Volume 10 Supplement 1
Texting for health in the safety net: Improving health promotion and outreach
© Moore et al. 2015
Published: 14 August 2015
Medically underserved groups, such as the uninsured, racial and ethnic minorities, and people with multiple chronic conditions, experience barriers in accessing health care. However, 91% of people in the United States use cell phones and 81% of cell phone users send and receive text messages. Based on evidence that reminder/recall improves adherence to clinical encounters, three text-message based initiatives were implemented in an integrated urban safety net healthcare system, with the aims of improving access to care, improving health care utilization, and improving patient satisfaction.
A software platform was used to automate sending and receiving text messages. Questions about text messaging were added to CAHPS patient satisfaction surveys, which were fielded by a certified vendor. Clinical and process outcomes were assessed through examining text message response rates and rates of seasonal flu immunization, well child check visits attended, and primary care appointments kept, cancelled, or for which patients did not show among program participants as compared to non-participants.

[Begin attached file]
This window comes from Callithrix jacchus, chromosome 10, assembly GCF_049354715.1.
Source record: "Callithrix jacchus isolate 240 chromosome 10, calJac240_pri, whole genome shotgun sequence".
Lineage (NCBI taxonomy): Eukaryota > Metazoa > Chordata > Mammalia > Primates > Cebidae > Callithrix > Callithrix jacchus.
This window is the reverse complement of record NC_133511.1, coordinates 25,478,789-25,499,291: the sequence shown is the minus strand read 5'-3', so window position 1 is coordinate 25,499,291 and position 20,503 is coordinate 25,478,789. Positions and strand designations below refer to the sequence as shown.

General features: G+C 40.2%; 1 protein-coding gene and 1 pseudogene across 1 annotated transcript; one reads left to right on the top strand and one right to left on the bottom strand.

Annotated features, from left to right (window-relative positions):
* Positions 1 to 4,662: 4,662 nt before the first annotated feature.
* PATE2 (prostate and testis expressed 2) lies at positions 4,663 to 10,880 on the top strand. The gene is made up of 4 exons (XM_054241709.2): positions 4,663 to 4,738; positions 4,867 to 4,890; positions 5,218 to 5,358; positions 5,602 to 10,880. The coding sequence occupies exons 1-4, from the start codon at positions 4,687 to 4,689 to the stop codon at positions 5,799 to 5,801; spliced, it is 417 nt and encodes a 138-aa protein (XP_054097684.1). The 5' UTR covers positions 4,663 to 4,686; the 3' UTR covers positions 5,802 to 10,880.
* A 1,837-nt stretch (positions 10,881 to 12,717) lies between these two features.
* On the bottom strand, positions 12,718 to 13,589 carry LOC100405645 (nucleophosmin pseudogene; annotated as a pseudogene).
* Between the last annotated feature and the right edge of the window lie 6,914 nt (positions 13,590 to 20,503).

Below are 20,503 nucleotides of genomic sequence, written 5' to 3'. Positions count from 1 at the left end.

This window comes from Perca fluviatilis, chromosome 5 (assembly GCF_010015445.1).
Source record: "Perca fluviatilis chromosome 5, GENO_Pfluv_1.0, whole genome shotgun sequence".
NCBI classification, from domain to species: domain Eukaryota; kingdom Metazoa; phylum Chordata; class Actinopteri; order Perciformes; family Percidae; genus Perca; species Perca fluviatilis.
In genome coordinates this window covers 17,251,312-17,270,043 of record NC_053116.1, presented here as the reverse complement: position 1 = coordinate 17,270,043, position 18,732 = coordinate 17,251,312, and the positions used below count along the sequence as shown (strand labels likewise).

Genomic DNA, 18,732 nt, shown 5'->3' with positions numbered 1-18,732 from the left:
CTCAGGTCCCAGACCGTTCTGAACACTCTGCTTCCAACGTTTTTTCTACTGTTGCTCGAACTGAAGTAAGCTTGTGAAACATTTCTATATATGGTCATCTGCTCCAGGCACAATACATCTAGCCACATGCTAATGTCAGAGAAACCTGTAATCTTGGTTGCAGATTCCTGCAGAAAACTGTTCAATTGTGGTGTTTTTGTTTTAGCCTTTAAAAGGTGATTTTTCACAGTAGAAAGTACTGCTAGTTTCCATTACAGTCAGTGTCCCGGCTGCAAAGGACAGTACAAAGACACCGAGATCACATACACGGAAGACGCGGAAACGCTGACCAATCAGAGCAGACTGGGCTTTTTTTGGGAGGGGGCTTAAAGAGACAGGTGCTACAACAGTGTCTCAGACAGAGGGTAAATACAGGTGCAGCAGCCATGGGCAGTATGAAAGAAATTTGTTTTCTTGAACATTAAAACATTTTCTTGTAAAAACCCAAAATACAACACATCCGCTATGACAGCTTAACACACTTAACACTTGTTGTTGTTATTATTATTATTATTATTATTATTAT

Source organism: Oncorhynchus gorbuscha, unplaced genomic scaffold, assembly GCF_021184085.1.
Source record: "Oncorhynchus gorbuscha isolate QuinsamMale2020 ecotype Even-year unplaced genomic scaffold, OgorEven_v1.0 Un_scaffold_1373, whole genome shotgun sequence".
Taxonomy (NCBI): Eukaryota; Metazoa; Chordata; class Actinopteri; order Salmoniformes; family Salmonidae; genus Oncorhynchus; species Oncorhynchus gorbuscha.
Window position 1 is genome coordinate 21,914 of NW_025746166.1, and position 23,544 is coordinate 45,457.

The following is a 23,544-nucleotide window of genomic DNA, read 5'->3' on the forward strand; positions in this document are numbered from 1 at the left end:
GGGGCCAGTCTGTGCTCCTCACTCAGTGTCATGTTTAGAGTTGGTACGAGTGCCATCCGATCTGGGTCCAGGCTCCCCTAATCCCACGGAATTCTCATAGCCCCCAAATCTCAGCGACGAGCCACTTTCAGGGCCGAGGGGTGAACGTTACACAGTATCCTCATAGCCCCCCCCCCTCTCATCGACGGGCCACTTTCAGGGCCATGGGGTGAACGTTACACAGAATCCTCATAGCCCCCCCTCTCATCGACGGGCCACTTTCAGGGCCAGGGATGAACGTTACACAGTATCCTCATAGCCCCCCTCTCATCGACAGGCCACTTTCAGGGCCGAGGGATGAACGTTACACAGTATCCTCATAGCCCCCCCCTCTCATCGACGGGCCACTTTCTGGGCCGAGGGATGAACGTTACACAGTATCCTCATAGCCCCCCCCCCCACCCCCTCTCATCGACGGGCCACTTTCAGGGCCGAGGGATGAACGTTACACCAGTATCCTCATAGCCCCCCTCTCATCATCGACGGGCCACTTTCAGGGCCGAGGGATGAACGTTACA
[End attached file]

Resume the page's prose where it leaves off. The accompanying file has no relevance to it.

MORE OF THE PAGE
Summary of Findings
Over 15,000 patients chose to enroll across the three programs, together receiving almost 125,000 text messages as of May 31, 2014. Patients enrolled in appointment reminders at 5 times the rate of the other two programs combined. Statistically significant improvements were observed in primary care visit outcome rates and in adherence to well child check guidelines. HIPAA Omnibus Rule and Telephone Consumer Protection Act legislative and regulatory changes substantially influenced consent processes, allowable message content, and operational practices. Variation in clinic practices were discovered during implementation, resulting in process refinements.
Text messaging represents a potentially low-cost way to improve between-visit engagement and population health. The results of this project describe how a low-cost, high-access technology solution can be effectively implemented in a safety net setting that predominantly cares for underserved populations.
This presentation was made possible by Grant Number 1C1CMS331064 from the Department of Health and Human Services, Centers for Medicare & Medicaid Services.
The contents of this publication are solely the responsibility of the authors and do not necessarily represent the official views of the U.S. Department of Health and Human Services or any of its agencies.
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